* Home prices for May reach record high - government data
* Market sentiment rises as end-user demand picks up
* Property agencies raise 2014 residential price forecasts
By Yimou Lee
HONG KONG, July 8 (Reuters) - Industry watchers have turned more bullish on Hong Kong’s property sector after home prices hit a record high with several real estate agents raising their forecasts for residential prices in 2014.
Hong Kong’s home prices for May hit a record high with small and medium-sized units posting the biggest increases, official data showed, after the government eased property curbs in May to give residents who wish to upgrade more time to sell their old homes.
Strong pent-up demand from end-users, who are exempt from a series of cooling measures to rein in sky-high prices, is also heating up the once-quiet market, with overall property transactions reaching a 16-month high in June.
“The positive response to these new launches was due to a combination of developers setting prices largely in line with secondary home prices nearby and by offering an array of discounts and incentives,” said Joseph Tsang, managing director at property consultancy, Jones Lang LaSalle.
The group forecast on Tuesday that prices of mass residential properties may stay steady or drop 5 percent in 2014, compared with estimates made last year for a 15 percent plunge.
Centaline Property Agency in Hong Kong said it expects home prices to rise 6 percent from lows in February to hit record highs in the third quarter. Last year, it forecast a 5 percent drop in prices in 2014.
Hong Kong property transactions fell to a 17-year low last year due to a surge in sales tax.
The city’s real estate sub-index has risen more than 17 percent since lows hit in March and is now hovering near its highest level since November last year.
Shares of Cheung Kong Holdings, controlled by billionaire Li Ka-shing, have jumped more than 34 percent since lows in February, while shares of the city’s largest developer, Sun Hung Kai Properties, have risen more than 18 percent since March.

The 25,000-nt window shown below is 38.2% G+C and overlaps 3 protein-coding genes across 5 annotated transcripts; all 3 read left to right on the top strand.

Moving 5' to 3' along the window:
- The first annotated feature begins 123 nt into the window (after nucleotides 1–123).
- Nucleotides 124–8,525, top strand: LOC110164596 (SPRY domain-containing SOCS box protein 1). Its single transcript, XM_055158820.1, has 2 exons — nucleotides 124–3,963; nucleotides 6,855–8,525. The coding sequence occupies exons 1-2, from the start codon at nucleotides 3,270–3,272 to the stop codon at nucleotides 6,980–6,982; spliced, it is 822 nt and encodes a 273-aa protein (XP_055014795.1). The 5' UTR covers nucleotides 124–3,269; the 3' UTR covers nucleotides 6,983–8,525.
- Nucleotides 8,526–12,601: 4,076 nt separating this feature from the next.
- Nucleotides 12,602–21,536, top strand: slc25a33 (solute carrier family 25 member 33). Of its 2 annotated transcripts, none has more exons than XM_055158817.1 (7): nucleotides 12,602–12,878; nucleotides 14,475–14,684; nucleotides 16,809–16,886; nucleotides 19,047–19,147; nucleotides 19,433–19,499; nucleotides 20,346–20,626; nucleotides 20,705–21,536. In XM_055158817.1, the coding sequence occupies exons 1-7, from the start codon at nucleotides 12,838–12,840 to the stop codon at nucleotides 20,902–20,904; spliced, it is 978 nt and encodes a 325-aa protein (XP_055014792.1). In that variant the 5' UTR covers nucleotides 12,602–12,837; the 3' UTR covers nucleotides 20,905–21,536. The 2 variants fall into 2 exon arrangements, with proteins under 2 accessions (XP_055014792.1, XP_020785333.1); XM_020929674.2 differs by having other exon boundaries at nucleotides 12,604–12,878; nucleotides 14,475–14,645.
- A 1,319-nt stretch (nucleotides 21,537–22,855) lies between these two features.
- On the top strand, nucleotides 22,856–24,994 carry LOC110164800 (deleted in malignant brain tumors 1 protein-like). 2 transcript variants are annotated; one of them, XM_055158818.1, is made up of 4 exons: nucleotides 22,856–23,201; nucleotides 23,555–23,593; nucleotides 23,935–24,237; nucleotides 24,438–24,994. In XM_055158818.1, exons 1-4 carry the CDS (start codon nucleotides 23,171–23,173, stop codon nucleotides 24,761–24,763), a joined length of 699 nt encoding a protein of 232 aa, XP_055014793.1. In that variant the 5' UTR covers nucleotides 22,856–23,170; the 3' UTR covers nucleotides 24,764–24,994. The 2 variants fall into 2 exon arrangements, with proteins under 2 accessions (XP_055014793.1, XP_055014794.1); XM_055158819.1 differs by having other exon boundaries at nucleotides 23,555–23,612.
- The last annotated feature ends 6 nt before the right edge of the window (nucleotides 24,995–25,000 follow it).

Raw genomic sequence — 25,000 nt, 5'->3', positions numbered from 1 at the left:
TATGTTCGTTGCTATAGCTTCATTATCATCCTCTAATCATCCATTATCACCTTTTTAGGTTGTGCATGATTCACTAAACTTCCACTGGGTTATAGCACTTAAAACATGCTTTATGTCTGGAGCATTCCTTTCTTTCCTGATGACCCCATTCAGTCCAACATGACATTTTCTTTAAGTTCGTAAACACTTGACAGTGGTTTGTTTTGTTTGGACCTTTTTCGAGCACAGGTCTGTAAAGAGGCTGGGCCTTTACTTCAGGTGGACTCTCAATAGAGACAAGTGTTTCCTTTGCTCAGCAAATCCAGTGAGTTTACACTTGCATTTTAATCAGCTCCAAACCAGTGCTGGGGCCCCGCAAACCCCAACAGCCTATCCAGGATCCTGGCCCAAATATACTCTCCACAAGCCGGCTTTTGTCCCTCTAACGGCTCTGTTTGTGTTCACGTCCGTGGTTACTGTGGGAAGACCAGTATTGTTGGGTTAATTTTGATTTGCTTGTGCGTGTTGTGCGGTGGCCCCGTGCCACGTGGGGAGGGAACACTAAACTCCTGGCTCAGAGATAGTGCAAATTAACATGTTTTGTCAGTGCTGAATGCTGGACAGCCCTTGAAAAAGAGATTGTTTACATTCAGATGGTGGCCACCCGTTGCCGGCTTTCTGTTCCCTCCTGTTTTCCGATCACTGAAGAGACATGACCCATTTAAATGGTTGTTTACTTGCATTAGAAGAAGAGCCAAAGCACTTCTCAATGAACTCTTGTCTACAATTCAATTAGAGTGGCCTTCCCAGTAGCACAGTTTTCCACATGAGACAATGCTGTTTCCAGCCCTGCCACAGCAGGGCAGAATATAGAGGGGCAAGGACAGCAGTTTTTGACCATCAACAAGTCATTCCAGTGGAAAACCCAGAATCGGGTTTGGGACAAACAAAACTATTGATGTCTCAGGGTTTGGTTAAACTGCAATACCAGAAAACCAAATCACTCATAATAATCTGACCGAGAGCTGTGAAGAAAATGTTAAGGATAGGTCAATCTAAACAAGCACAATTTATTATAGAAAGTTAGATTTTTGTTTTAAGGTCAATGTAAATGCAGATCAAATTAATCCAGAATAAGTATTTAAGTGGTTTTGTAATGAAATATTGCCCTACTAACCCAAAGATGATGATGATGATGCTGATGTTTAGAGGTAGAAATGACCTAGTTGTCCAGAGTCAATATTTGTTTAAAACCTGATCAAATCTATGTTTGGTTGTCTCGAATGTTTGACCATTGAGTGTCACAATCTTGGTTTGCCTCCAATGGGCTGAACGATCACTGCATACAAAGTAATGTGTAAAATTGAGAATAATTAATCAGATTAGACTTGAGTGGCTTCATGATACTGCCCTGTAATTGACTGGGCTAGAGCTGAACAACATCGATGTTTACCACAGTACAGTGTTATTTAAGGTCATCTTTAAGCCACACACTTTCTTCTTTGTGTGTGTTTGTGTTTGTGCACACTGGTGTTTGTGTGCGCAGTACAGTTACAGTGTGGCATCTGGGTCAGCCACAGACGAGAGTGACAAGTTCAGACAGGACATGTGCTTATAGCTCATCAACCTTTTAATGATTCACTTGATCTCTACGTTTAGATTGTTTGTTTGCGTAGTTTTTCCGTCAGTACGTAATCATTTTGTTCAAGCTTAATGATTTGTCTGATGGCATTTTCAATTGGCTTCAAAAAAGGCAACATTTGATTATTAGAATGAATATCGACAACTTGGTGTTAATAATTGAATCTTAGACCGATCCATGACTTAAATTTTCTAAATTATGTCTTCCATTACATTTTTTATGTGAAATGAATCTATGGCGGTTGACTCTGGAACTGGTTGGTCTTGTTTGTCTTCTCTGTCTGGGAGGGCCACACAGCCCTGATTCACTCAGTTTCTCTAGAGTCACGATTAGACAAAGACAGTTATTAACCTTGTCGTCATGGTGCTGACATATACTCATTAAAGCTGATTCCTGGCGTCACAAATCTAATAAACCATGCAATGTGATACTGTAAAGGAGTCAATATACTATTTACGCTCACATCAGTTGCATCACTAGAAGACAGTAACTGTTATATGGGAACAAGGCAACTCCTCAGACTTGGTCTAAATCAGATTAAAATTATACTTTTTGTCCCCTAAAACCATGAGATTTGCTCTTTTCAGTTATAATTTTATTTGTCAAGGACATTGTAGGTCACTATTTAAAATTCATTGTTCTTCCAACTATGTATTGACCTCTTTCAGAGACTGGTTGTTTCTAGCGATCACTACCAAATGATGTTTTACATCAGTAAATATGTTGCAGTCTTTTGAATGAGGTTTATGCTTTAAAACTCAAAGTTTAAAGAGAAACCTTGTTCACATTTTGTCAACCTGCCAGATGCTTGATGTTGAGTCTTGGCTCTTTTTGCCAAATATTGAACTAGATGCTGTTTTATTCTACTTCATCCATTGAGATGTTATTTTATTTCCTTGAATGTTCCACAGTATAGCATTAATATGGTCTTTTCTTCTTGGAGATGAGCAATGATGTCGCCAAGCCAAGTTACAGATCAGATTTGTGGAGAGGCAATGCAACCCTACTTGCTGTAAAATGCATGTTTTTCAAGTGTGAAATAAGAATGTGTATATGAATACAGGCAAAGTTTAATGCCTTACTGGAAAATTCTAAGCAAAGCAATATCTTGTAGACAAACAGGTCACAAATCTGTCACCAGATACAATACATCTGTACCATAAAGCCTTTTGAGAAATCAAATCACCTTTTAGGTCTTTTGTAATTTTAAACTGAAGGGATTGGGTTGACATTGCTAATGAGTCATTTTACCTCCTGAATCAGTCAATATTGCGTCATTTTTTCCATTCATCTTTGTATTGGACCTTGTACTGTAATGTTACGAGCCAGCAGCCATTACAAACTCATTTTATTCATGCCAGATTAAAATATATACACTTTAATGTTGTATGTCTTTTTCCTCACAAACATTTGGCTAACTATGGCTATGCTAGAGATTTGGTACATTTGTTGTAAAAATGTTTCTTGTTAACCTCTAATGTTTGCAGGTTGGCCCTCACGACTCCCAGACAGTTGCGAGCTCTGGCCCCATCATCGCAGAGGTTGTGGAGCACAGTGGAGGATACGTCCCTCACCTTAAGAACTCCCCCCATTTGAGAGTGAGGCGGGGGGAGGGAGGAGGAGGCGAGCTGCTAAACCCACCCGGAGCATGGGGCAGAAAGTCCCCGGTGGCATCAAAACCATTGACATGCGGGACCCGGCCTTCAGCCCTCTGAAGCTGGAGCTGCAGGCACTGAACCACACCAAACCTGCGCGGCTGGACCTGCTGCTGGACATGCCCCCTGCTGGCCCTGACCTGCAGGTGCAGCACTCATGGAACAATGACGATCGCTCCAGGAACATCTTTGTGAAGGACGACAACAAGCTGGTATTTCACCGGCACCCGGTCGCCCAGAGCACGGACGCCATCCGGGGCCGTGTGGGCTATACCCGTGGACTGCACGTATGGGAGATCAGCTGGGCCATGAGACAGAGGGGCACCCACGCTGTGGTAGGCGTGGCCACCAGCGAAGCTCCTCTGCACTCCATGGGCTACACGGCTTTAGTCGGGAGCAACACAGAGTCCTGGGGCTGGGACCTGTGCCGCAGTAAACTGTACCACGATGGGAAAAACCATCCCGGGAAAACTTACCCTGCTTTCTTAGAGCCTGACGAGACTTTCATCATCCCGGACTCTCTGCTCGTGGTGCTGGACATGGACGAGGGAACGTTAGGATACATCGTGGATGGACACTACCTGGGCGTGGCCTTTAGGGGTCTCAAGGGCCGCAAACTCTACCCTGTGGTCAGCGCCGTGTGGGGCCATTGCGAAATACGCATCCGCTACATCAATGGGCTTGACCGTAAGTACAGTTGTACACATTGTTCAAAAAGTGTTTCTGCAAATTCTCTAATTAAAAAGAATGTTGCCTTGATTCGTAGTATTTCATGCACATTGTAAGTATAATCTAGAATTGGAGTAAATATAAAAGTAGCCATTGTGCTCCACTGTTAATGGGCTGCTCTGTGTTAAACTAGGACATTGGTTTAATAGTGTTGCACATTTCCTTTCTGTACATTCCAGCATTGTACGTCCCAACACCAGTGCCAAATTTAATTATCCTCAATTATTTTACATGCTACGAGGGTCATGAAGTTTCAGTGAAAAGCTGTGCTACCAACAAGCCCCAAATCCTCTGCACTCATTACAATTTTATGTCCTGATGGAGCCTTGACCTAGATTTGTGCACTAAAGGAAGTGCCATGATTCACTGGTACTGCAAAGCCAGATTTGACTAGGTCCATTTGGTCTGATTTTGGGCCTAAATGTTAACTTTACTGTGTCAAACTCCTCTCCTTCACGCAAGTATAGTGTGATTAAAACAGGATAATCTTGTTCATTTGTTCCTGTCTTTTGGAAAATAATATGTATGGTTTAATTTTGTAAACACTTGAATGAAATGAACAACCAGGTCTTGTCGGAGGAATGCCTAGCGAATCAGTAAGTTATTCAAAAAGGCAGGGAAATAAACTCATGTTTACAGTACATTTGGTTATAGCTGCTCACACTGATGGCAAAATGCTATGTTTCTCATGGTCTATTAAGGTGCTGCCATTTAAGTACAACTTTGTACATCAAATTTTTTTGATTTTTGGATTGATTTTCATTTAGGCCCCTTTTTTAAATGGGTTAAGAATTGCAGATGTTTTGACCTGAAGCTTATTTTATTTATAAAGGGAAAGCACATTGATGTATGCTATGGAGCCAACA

Some attribute the improved sentiment to recent capital market activity, while others said speculation of further easing from the government helped boost the market.
Hong Kong’s chief executive, Leung Chun-ying, said in April that the property market, which has seen prices jump nearly 120 percent since 2008, is no longer “overheated”.
But investment banks, which were among the first to forecast a sharp correction in home prices, remained cautious.
Barclays property analyst Paul Louie maintained a forecast for a 30 percent plunge by the end of 2015, citing low housing affordability and an expected interest rate hike, which could lead to a collapse in Hong Kong’s property market.
“The question is can we continue to sustain this type of volume for the next one or two years,” said Louie, referring to the recent demand in the new home market. “We still think home prices are very unaffordable in Hong Kong and we continue to look for a 30 percent correct by the end of 2015.”
Jason Ching, property analyst at Deutsche Bank, maintained his forecast for a 15 percent drop in prices this year.
“Once the pent-up demand gets exhausted, things should return to normal because the economy is an issue, new supply is on the rise and the rate hike is coming closer,” Ching said.
Editing by Matt Driskill